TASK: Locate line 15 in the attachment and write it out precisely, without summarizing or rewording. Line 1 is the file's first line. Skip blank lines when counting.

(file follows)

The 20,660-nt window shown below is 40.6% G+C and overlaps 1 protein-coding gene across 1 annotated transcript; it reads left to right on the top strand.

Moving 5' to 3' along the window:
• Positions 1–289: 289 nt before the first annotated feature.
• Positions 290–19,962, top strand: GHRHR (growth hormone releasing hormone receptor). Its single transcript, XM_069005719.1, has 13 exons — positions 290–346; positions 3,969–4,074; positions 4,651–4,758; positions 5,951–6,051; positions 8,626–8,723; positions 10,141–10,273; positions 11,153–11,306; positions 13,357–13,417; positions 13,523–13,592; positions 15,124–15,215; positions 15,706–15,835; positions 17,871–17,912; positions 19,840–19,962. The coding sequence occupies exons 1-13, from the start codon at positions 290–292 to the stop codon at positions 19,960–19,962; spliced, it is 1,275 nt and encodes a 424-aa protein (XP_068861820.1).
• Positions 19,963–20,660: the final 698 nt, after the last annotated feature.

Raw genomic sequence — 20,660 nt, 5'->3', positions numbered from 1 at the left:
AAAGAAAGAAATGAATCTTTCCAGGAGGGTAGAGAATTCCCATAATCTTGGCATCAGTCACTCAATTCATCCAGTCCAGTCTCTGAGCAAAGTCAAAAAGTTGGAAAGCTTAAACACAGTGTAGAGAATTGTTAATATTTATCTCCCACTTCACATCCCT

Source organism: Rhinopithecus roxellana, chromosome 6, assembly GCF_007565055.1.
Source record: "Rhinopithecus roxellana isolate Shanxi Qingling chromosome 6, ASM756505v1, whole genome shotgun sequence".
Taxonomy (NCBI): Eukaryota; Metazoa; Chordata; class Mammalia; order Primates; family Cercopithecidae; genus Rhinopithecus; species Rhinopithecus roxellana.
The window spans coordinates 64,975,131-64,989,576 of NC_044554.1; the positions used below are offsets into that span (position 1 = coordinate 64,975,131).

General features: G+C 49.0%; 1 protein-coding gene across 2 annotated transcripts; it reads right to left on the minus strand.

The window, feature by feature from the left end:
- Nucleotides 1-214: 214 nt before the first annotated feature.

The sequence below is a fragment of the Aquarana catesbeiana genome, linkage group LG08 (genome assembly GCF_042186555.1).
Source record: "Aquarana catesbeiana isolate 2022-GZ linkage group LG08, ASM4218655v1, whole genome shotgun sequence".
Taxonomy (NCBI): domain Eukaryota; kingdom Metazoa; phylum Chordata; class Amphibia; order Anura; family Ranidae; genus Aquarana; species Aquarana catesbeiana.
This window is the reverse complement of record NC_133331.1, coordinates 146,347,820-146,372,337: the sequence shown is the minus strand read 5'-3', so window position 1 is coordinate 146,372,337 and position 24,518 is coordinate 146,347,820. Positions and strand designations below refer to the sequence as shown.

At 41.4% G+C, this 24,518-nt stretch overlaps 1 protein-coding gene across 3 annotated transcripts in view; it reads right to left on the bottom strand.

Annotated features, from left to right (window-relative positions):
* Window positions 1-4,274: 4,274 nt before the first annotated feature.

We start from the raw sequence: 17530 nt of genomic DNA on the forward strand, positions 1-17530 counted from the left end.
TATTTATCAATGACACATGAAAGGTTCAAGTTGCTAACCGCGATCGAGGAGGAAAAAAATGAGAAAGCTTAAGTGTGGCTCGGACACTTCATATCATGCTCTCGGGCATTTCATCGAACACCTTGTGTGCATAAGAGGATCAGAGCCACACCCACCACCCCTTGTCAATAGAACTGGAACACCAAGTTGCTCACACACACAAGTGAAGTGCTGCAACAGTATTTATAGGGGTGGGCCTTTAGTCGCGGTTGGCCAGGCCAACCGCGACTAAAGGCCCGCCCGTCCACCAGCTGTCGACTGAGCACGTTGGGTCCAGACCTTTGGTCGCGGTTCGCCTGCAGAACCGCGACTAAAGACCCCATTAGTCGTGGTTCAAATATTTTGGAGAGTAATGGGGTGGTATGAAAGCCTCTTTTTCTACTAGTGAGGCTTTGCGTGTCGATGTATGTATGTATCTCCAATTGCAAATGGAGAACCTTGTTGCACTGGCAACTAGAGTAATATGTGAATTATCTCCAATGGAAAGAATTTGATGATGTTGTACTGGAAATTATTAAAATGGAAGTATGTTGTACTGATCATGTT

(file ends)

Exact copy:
The sequence below is a fragment of the Aquarana catesbeiana genome, linkage group LG08 (genome assembly GCF_042186555.1).